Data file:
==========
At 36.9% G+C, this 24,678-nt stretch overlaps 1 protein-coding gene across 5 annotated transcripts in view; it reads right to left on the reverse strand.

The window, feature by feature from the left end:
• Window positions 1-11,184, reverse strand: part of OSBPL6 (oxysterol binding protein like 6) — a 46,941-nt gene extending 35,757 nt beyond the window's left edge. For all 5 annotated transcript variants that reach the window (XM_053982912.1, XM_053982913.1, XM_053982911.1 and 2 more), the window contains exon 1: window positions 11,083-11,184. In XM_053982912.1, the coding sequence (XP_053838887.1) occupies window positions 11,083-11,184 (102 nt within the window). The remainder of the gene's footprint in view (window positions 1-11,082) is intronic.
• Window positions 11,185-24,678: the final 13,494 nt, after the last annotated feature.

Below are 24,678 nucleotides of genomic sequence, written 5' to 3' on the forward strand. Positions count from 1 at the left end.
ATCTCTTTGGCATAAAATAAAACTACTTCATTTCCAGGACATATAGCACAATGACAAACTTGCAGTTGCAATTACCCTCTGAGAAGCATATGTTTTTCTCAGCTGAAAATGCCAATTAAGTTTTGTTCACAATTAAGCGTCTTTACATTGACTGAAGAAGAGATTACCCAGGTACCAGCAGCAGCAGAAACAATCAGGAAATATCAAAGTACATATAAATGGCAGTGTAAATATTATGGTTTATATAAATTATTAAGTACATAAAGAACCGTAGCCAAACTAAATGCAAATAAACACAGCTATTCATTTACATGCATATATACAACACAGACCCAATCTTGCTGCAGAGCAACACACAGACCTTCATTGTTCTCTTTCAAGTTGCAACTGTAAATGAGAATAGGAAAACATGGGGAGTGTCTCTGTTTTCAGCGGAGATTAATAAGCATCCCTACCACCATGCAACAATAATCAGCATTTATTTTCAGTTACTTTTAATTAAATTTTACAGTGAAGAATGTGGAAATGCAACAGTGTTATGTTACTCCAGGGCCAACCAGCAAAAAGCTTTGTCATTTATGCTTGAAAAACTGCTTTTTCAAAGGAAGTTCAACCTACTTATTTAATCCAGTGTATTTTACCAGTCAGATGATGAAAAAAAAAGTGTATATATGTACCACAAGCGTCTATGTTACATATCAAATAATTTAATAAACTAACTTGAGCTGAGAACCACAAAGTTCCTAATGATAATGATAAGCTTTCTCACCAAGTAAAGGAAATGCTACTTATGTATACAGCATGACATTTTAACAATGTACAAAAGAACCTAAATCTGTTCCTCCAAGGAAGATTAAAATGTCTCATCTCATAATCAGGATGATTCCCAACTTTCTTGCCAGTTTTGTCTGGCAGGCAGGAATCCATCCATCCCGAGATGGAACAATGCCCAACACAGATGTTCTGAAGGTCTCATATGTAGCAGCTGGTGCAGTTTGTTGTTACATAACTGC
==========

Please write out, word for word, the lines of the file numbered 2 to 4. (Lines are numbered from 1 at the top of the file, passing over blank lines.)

The window, feature by feature from the left end:
• Window positions 1-11,184, reverse strand: part of OSBPL6 (oxysterol binding protein like 6) — a 46,941-nt gene extending 35,757 nt beyond the window's left edge. For all 5 annotated transcript variants that reach the window (XM_053982912.1, XM_053982913.1, XM_053982911.1 and 2 more), the window contains exon 1: window positions 11,083-11,184. In XM_053982912.1, the coding sequence (XP_053838887.1) occupies window positions 11,083-11,184 (102 nt within the window). The remainder of the gene's footprint in view (window positions 1-11,082) is intronic.
• Window positions 11,185-24,678: the final 13,494 nt, after the last annotated feature.